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The Svelte compiler: How it works

joshnuss profile image Joshua Nussbaum Updated on ・4 min read

Most front-end frameworks rely on a diffing engine that syncs the visual DOM with an in-memory copy of the DOM.

Svelte is different. It's a compiler. It generates code (JavaScript) that updates the visual tree directly, without diffing.

Think of it as converting html like <h1>Hello World</h1> into:

const element = document.createElement('h1')
element.textContent = "Hello World"

Now, why would you want to do that?

Because of data binding.

It means we can write <h1>{someValue}</h1> declaratively and and we don't need to write imperative statements like element.textContent = someValue every time someValue changes. Svelte generates the synchronization code for us.

How the compiler works

The compiler takes in .svelte files, parses them into an AST Abstract Syntax Tree, analyzes the tree, and generates Javascript and CSS.

Disclaimer: the examples below are simplified for brevity.

Parsing tags

Recall that the anatomy of a .svelte file is similar to a .html file:

<script>// js goes here</script>

<style>/* css goes here */<style>

<!-- More (visual) html tags here -->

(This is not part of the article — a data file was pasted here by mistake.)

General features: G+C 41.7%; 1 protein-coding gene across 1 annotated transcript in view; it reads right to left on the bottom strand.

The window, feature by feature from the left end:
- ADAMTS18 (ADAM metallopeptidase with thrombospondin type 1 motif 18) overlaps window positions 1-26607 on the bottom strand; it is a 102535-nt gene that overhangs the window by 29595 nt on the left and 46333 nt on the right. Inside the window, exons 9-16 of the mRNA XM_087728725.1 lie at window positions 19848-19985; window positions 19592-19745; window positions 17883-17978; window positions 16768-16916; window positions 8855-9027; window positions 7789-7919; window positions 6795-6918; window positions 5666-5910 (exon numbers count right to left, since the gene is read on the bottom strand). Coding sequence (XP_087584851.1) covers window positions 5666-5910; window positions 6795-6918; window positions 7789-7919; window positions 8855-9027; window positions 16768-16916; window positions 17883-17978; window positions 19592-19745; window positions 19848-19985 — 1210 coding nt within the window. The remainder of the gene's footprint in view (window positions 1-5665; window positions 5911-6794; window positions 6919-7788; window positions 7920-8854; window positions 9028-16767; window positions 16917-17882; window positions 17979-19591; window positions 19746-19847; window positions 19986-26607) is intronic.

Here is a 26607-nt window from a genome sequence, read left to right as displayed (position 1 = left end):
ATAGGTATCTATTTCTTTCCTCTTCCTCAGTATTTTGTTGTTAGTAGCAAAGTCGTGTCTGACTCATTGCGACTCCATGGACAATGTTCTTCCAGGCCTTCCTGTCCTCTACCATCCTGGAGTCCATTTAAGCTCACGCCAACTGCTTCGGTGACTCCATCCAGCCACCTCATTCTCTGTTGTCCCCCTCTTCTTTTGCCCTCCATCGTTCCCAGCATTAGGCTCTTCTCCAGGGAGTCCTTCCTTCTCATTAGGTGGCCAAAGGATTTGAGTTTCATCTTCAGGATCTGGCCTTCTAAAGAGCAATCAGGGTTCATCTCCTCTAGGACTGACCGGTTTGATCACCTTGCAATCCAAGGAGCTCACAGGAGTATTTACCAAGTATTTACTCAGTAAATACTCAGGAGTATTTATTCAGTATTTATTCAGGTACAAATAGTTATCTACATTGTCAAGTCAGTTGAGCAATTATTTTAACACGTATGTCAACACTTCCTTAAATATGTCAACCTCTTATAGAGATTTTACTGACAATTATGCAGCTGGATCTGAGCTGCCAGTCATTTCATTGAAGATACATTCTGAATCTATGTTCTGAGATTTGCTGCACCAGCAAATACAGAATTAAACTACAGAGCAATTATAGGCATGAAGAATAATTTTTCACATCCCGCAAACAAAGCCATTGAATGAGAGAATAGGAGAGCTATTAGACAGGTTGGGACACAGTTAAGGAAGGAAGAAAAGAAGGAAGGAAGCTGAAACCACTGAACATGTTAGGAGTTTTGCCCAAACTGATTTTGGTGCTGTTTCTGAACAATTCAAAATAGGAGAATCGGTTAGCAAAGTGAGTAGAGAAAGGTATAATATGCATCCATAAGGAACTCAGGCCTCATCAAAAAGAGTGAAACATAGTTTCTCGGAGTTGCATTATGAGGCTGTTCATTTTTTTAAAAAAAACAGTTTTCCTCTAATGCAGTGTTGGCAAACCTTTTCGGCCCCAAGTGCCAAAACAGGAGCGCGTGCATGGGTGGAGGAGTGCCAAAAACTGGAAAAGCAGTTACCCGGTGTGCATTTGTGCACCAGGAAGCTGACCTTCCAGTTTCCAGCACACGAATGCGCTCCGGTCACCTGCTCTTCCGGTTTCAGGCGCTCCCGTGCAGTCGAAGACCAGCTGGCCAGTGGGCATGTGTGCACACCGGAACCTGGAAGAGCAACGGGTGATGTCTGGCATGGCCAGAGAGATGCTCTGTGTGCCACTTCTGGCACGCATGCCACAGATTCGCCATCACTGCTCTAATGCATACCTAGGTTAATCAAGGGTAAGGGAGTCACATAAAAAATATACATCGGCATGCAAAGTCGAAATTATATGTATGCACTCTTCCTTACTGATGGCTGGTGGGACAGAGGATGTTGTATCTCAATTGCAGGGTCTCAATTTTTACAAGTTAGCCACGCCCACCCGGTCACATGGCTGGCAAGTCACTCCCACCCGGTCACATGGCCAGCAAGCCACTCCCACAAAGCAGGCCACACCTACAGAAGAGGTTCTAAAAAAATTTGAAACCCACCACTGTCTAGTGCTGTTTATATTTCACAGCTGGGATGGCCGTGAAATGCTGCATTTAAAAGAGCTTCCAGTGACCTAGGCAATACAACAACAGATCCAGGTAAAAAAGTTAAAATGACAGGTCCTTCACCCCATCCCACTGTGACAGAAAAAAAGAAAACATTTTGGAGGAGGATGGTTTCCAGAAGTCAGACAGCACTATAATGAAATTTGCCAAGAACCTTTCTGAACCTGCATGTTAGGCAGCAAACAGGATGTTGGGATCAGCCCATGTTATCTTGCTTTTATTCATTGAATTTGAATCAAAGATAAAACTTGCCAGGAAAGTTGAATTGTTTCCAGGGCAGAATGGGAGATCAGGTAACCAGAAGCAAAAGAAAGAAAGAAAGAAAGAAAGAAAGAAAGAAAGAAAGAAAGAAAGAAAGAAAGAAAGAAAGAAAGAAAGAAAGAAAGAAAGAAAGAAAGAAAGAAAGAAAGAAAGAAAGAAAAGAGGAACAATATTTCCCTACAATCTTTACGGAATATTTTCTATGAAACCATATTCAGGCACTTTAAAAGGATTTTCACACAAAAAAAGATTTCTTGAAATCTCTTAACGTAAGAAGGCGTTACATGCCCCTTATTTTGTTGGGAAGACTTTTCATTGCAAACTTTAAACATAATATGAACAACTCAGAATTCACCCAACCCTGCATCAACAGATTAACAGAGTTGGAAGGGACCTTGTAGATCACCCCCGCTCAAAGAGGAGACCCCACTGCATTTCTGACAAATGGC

The first step is to parse the document and create 3 buckets for tags: <script> tags, <style> tags, and visual tags (everything else).

Parsing CSS

The <style> tags are parsed out so that we can add a unique prefix to each CSS rule.

For example:

h1 {
  color: teal;

Turns into:

h1.random-code-abc123 {
  color: teal;

The unique prefix is added to avoid clashing with CSS rules defined in other components.

The package css-tree is used to walk the CSS and inspect the expressions.

import {parse, walk, generate} from 'css-tree'

// parse CSS source to AST
const input = '.example { color: teal }'
const ast = parse(input)
const randomPrefix = 'xyz123'
const selectors = []

// traverse AST and looking for selectors
walk(ast, node => {
  // check if this node is a selector
  if (node.type === 'Selector') {
    // capture this node, so we can modify it later

// modify the AST
selectors.forEach(selector => {
  // add a `ClassSelector` with name `.xyz123`
  // it will turn `.example` into `.example.xyz123`
    type: 'ClassSelector',
    name: randomPrefix

// generate CSS text from AST
const output = generate(ast)

// print the CSS text
//> .example.xyz1234{color:teal}

Parsing JavaScript

Svelte parses the <script> tags to extract exports statements (which are props) and to find reactive statements.